Investors have picked up commodity exchange traded funds as an alternative asset with lower correlations to their portfolios, but commodities may no longer offer the same diversification benefits as before.
“In prior years, this asset class served as a diversifier in our portfolio, given its negative correlation to publicly traded equity and significant market inefficiencies,” Harvard University Endowment said in an annual report. “In recent years, we have seen publicly traded commodities become more correlated to emerging markets equity and more populated with speculative investors. As a result, we now consider this area less valuable as a method of diversification.”
Consequently, the endowment has cut its commodities exposure of its target portfolio to zero from 8% in 2008, reports Gregory Meyer for Financial Times.
Investors have been steadily pulling out of commodities. For instance, passive investors dumped $50 billion from commodities in 2013 and another $28 billion in 2014, according to Citigroup data. Year-to-date, the PowerShares DB Commodity Index Tracking Fund (NYSEArca: DBC), the largest broad commodity-related ETF, experienced $791.1 million in outflows, according to ETF.com. [Commodity ETFs May Have More Room To Fall]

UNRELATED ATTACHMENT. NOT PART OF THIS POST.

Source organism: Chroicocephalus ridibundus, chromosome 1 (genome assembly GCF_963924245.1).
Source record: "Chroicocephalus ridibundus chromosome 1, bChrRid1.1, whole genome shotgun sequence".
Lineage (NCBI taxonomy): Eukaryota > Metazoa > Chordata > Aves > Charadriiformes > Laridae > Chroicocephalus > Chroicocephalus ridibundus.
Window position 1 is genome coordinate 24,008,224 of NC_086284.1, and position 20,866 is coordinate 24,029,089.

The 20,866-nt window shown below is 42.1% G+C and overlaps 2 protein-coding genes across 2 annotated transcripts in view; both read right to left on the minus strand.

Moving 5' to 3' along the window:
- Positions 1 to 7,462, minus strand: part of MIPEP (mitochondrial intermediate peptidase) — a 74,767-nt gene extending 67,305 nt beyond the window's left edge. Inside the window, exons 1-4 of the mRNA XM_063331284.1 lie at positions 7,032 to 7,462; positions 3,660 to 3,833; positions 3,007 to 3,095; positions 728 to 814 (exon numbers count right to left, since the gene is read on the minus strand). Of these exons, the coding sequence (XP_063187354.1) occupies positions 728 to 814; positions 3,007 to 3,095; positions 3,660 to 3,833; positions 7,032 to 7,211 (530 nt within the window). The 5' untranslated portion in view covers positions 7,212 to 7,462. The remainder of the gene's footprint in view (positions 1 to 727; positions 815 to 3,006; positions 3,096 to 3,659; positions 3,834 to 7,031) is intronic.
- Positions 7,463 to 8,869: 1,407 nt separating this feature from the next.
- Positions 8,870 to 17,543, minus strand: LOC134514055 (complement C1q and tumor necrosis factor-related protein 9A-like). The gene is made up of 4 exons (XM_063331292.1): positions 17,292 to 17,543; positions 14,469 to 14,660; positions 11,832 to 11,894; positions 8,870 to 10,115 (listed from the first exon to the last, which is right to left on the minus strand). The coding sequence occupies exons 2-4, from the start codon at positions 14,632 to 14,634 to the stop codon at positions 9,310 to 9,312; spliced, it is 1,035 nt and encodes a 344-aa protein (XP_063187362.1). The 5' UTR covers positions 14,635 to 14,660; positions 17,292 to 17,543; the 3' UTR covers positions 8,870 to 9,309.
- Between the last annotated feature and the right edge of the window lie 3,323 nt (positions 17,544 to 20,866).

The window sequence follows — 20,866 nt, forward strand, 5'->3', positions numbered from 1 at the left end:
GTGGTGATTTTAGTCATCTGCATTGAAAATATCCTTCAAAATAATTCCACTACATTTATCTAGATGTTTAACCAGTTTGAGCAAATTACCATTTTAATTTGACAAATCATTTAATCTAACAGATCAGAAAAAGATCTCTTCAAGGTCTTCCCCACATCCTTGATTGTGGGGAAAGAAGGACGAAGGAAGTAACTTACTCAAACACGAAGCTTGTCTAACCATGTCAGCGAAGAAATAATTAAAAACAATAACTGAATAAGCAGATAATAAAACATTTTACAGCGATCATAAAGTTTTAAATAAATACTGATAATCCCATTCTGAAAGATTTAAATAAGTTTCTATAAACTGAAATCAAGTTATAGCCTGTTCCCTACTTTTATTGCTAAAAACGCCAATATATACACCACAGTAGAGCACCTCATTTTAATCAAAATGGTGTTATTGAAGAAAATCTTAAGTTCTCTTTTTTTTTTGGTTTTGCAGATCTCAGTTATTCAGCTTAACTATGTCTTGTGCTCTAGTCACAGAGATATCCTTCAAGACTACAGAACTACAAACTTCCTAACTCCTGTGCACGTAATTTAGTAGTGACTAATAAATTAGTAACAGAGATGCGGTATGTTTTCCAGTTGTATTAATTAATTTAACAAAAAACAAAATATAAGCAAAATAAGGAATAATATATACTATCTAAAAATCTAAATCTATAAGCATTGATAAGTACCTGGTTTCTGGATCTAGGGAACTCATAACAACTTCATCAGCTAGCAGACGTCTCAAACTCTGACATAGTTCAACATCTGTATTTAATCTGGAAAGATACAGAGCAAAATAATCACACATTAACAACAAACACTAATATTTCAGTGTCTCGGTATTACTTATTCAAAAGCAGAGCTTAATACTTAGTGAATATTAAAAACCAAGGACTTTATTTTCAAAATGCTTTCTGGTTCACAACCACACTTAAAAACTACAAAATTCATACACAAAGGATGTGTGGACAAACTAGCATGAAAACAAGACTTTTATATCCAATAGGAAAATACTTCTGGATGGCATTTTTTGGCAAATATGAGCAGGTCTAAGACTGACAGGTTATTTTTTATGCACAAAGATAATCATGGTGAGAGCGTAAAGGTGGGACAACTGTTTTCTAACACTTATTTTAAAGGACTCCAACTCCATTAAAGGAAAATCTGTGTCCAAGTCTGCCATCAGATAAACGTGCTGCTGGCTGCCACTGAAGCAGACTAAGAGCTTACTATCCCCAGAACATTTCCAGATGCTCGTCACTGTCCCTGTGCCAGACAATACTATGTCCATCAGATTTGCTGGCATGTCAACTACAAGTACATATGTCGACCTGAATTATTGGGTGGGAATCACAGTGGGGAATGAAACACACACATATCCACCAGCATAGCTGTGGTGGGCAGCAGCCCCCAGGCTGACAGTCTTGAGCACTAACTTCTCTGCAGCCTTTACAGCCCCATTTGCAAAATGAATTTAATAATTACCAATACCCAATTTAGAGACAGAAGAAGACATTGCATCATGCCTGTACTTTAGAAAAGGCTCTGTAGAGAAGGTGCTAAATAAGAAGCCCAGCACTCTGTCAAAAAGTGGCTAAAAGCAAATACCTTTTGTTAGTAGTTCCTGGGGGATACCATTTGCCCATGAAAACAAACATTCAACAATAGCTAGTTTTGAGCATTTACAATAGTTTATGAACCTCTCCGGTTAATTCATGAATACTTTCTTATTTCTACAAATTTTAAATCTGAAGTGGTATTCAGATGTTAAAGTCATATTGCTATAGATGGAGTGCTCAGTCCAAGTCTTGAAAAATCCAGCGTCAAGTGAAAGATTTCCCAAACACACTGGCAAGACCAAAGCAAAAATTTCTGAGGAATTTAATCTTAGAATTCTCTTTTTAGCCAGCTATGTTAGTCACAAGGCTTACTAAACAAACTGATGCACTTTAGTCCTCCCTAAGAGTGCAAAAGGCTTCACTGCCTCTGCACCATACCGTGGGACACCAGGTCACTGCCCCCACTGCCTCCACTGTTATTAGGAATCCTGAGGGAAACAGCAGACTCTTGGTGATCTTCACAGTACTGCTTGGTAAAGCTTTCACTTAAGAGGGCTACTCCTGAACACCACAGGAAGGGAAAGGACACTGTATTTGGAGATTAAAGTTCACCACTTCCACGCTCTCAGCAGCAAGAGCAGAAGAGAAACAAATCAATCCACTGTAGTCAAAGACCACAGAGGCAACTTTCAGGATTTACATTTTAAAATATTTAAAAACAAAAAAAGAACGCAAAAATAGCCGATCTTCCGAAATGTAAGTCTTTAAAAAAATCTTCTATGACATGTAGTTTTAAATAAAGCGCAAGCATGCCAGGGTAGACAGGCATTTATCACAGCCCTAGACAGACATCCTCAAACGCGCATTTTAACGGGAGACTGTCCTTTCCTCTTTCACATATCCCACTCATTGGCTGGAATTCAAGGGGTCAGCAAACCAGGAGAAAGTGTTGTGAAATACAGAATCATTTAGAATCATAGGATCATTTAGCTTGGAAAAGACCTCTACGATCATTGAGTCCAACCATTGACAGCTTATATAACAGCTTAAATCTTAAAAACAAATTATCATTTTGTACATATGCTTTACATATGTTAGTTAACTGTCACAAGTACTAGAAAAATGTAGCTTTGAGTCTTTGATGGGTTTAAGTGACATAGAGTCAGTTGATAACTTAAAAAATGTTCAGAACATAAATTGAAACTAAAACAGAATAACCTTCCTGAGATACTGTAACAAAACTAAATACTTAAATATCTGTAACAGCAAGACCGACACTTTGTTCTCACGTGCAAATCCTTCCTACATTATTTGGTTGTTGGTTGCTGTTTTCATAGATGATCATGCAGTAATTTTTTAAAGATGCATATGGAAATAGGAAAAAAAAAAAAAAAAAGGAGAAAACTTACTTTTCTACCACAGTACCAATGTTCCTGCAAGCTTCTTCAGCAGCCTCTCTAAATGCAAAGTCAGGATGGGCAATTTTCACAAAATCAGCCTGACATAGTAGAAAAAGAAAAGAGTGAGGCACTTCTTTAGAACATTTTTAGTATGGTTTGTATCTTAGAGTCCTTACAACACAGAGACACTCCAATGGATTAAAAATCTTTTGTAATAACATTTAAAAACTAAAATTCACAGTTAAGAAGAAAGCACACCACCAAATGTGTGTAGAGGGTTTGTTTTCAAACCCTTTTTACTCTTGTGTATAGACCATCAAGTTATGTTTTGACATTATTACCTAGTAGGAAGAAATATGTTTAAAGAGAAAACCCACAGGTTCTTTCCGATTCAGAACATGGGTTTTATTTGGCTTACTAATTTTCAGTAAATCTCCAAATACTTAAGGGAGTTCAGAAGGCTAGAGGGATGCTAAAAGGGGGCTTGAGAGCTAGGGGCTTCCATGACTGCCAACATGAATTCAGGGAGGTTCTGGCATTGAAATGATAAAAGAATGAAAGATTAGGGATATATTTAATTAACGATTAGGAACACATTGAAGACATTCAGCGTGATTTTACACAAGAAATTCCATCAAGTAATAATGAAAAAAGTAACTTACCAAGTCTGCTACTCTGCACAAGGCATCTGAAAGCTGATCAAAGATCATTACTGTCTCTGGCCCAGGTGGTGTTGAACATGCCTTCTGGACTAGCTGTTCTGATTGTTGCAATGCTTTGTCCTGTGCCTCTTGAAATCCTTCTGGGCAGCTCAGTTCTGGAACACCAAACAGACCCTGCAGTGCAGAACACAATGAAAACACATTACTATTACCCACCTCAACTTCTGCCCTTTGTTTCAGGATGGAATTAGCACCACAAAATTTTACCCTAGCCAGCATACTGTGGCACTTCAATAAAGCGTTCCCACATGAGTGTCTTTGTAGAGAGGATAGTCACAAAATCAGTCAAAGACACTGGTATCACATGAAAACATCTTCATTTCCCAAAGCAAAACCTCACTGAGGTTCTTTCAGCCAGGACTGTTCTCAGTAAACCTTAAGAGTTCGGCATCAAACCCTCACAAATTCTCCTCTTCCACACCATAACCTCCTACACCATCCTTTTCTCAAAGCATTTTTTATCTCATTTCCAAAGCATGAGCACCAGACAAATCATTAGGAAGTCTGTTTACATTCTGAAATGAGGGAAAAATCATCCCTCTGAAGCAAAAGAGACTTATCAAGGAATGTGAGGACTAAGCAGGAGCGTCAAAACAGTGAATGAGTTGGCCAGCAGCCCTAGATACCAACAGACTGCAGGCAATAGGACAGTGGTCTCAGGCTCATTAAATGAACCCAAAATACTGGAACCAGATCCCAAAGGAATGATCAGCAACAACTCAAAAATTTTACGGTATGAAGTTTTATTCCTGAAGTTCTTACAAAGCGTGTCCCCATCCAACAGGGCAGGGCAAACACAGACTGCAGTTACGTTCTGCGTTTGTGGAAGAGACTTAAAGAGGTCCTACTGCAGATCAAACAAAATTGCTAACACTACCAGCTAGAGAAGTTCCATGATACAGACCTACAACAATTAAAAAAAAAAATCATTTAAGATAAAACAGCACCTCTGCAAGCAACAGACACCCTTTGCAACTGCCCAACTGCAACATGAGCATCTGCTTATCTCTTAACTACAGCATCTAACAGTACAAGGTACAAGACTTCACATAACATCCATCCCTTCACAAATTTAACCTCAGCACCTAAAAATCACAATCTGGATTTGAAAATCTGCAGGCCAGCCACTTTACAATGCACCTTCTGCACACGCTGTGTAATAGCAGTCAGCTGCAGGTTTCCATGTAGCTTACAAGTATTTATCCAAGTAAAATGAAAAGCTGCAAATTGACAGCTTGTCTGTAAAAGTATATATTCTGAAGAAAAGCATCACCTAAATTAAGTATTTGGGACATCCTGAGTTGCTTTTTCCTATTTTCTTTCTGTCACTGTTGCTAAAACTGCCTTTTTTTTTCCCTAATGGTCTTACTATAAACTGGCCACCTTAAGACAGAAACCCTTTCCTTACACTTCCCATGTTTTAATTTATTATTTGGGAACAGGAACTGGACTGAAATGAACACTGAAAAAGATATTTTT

However, oil funds, like the United States Oil Fund (NYSEArca: USO), have been seeing large inflows as investors try to catch a falling knife after the steep plunge in energy prices [Don’t Frown, Average Down: Investors Still Chasing Oil ETFs]
Traditionally, commodities have been used to generate uncorrelated returns to traditional assets like stocks and bonds while keeping up with inflation. However, commodities have been weakening along with slower growth in the emerging markets, notably China – Citi argues that no emerging market will likely rise up to fill the decline in demand from China. Inflation is not a pressing matter in developed economies where many central banks are fighting against deflationary pressures. The recent surge in the U.S. dollar has weighed on USD-denominated commodities.